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Updated: Jul 31, 2019

“Thinking about death clarifies your life.” Candy Chang


I’ve just been reading over my last blog post from late October. I was feeling refreshed and renewed and about to really reconnect with my writing. But as is so often the case, life had other ideas.

Today it is 48 days since I last saw my dad, last held his hand, gently rubbed his forehead, as he left this world to join my mum. The dulcet tones of Glenn Miller’s ‘In the Mood’ were playing on my sister’s iPhone. We felt it only fitting that the music that embodied my dad, heralded his departure from this realm to the next. It was the morning of Christmas Eve. His passing was quiet, peaceful. He had lived a full and happy 89 years and loved nothing more than his family. He was a good man.

Two days before he died, whilst wiping his fevered brow, he opened those dark Welsh eyes of his and looked straight into mine. He’d only had glimmering moments of consciousness over the previous twenty-four hours. “Hello beautiful” I said as I smiled at my dad. His eyes smiled right back at me. I will hold that image deep within my heart until it is my time to see him again.

New Year’s Day normally unfolds with copious cups of tea and lying on the lounge with a good book; an attempt to wash away the previous late night and one too many glasses of champagne. But not this year. January 1 2016 was spent putting the finishing touches on my dad’s eulogy for his funeral the following day.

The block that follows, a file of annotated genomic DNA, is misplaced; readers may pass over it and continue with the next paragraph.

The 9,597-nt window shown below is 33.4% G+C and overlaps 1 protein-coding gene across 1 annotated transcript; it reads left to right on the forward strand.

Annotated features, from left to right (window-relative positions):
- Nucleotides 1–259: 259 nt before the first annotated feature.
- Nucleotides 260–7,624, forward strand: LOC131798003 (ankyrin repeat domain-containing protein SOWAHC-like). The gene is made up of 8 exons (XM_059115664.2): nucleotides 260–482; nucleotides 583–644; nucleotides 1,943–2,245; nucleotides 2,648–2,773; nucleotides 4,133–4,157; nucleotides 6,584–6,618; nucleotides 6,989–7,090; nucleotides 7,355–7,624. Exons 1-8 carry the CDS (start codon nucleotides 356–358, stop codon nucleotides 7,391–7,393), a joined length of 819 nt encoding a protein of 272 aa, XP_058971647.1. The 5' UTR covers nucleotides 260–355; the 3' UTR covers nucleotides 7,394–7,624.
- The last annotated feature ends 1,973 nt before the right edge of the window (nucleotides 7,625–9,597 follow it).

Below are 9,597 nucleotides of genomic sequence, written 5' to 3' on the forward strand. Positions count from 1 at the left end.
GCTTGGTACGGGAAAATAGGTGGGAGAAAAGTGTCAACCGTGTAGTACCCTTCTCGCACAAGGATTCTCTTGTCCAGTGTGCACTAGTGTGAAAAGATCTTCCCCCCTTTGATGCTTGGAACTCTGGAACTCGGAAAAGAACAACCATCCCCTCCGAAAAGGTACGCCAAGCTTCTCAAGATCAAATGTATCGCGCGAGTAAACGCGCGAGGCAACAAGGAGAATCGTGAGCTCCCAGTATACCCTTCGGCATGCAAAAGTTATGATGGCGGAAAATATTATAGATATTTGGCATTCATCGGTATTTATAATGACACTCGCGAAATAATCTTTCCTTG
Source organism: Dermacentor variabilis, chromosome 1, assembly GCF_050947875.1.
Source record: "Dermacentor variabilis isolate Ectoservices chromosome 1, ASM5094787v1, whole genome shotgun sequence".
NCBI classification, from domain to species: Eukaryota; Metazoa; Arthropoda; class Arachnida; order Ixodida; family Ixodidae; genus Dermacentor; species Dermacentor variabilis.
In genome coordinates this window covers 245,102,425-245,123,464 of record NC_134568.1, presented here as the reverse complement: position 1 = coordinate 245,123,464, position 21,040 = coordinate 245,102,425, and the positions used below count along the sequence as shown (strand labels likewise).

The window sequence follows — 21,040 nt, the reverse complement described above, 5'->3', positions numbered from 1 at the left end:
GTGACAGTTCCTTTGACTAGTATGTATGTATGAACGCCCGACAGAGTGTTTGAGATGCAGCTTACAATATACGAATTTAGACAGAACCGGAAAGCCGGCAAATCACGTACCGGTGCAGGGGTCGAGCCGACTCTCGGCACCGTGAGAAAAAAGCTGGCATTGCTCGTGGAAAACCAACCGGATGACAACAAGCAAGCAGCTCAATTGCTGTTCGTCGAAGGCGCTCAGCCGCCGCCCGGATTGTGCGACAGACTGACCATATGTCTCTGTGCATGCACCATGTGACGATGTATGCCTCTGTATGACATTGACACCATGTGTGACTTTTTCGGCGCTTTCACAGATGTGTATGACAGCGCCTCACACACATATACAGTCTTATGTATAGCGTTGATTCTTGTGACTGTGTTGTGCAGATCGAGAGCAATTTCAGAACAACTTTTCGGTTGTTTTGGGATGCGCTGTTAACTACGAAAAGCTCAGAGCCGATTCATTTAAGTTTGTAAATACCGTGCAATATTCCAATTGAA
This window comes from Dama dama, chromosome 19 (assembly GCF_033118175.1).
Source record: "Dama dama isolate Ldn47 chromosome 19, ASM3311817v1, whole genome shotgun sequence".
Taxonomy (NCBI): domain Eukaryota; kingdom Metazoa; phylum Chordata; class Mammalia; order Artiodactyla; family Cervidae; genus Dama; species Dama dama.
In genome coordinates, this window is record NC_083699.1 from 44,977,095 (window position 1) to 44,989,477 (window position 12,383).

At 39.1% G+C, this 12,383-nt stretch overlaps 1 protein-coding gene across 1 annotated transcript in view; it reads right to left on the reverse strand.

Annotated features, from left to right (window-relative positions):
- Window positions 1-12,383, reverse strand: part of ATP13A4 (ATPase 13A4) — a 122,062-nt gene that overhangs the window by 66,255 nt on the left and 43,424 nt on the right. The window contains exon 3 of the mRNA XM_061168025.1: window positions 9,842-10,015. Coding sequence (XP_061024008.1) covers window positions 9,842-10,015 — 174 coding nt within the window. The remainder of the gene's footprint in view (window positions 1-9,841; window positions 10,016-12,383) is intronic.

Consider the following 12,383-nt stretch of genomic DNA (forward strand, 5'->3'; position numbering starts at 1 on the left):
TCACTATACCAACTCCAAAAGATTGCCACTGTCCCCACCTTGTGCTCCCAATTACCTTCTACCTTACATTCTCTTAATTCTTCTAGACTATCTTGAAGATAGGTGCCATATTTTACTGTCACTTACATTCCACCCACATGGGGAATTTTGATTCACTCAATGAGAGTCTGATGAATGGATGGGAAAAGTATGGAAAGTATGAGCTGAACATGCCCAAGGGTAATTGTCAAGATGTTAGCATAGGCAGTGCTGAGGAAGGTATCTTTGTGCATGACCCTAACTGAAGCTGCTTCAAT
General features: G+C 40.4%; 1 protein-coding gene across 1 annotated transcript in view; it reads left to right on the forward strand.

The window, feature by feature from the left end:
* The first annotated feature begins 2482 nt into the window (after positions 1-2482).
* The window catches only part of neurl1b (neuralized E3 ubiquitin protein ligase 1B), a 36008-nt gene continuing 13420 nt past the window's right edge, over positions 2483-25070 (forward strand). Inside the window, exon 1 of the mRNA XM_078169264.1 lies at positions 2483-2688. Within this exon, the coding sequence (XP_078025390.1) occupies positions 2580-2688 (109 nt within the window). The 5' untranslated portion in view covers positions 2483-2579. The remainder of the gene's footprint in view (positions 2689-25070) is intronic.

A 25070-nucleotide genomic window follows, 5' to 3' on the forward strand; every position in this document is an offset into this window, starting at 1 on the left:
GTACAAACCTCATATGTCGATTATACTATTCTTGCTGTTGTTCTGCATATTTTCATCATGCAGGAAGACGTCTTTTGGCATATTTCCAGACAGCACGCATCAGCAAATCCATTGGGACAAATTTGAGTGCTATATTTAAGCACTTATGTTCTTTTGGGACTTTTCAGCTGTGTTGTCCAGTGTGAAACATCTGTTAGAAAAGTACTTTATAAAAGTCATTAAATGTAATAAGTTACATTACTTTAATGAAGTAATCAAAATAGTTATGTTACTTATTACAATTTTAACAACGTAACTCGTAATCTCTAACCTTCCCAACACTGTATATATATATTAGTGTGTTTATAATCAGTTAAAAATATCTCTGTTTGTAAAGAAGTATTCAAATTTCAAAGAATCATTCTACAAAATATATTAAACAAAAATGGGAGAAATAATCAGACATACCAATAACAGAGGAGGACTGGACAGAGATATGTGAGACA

The Cambridge English dictionary defines the word remarkable as “unusual or special and therefore surprising and worth mentioning.” My dad led a remarkable life. He grew up in pre-war northern England, the eldest child of ten. His father was a publican, his mother a housewife. Yet his early life wasn’t traditional, as he was raised by his maternal grandparents and much adored great aunts until his 10th birthday. He often said he had an idyllic childhood, days spent exploring and getting up to mischief with his best mate Kenny. Dad used to love regaling us with stories about his life. It is a blessing that he wrote a lot of them down. Like me, an aspiring author, he had hoped that one day his words may fall within the pages of a book, be published, see the light of day. So here you go dad, a few of your words in electronic print<3 My favourite story was the time his grandma and great aunt were placing baked goods into a rear pantry for ‘safe keeping.’ Little did they know what lurked behind the pantry door……

“On this particular day I was playing with Kenny when I saw my grandmother and great-aunt Louie carrying pastries into the pantry. I snuck into the house and hid in a broom cupboard just inside the pantry door. Eventually, the pantry full, I heard my grandmother remark that she had better lock the door to keep me out. After hearing the key turn, I opened the small window giving access to the backyard. Ken was standing there, arms outstretched, collecting the goodies as I handed them down….I had hardly closed the window behind me, as I made my escape, when the pantry door opened. Then I heard my grandmother cry out “Louie! Someone has stolen the cakes. How on earth did that little bugger get into here!” I think this story explains dad’s love of cakes and sweets. Luckily he had two granddaughters who loved to bake!